Iona Nunnery

This evening, I am reporting on the 13th century Augustinian Nunnery on the island of Iona.

Iona is a tiny, 3.7 mile long island located off the West coast of Scotland and is usually accessed by ferry from the nearby island Mull. Whilst it has many attributes, Iona is best known for its famous Abbey but there are other historic sites on the island including the ruins of an Augustinian Nunnery which is locally known as An Eaglais Dubh or ‘the black church’. The building is certainly not black and the colour is believed to refer to the colour of the robes worn by the nuns.

View of Iona

The Nunnery has high volumes of visitors because the path to Iona Abbey runs past the ruins.

Iona Nunnery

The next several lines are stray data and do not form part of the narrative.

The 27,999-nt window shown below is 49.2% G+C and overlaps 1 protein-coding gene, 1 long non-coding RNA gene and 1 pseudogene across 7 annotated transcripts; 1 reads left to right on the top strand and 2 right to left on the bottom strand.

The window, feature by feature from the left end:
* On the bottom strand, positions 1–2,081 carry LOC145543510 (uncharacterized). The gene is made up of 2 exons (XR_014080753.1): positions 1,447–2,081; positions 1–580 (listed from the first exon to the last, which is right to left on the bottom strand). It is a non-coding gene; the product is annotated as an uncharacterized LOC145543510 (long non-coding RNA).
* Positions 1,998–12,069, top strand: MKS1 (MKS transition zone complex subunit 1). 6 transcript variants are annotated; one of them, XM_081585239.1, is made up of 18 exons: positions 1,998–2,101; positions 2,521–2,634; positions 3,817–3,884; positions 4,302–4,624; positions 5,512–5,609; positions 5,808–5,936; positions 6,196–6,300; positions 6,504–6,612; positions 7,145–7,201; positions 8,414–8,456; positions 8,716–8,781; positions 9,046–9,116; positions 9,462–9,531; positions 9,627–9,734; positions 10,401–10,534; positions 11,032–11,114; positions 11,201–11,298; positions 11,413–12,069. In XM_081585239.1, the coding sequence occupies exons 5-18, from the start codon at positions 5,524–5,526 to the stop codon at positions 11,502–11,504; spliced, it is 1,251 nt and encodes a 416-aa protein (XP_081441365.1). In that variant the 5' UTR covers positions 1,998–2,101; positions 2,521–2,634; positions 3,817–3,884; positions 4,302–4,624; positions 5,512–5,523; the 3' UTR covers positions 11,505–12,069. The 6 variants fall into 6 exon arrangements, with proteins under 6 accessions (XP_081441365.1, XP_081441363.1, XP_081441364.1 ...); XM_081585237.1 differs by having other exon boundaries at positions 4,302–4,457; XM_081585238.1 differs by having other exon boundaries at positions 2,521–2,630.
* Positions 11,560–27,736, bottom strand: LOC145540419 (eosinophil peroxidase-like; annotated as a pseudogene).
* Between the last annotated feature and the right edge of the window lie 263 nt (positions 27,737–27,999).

Some key facts and information concerning the Nunnery:

  • Ceased to function around 1560, at time of Scottish Reformation.
  • One of the best preserved medieval nunneries in the British Isles.
  • The masonry is a mix of pink granite, yellow sandstone and grey flagstone.
  • Founded by Reginald, son of Somerled in the early 1200s and contemporary with founding of the nearby post-Columban Fransiscan Abbey.
  • The Nunnery’s first Prioress was Reginald’s sister, Beathag.
  • The complement of nuns would likely have been recruited from the daughters of West Highland nobility. They (the nuns) pursued a contemplative and cloistered life.
  • The key aspects of the buildings comprise:
    • Chapter-house, where a chapter of the Rule was read each day.
    • Cloister Garth where medicinal herbs were cultivated.
    • Refectory where food was served.
    • Dormitory.
    • Small church on north side.
  • A new flower garden was laid out in the 1920s and still maintained today.

Iona Nunnery

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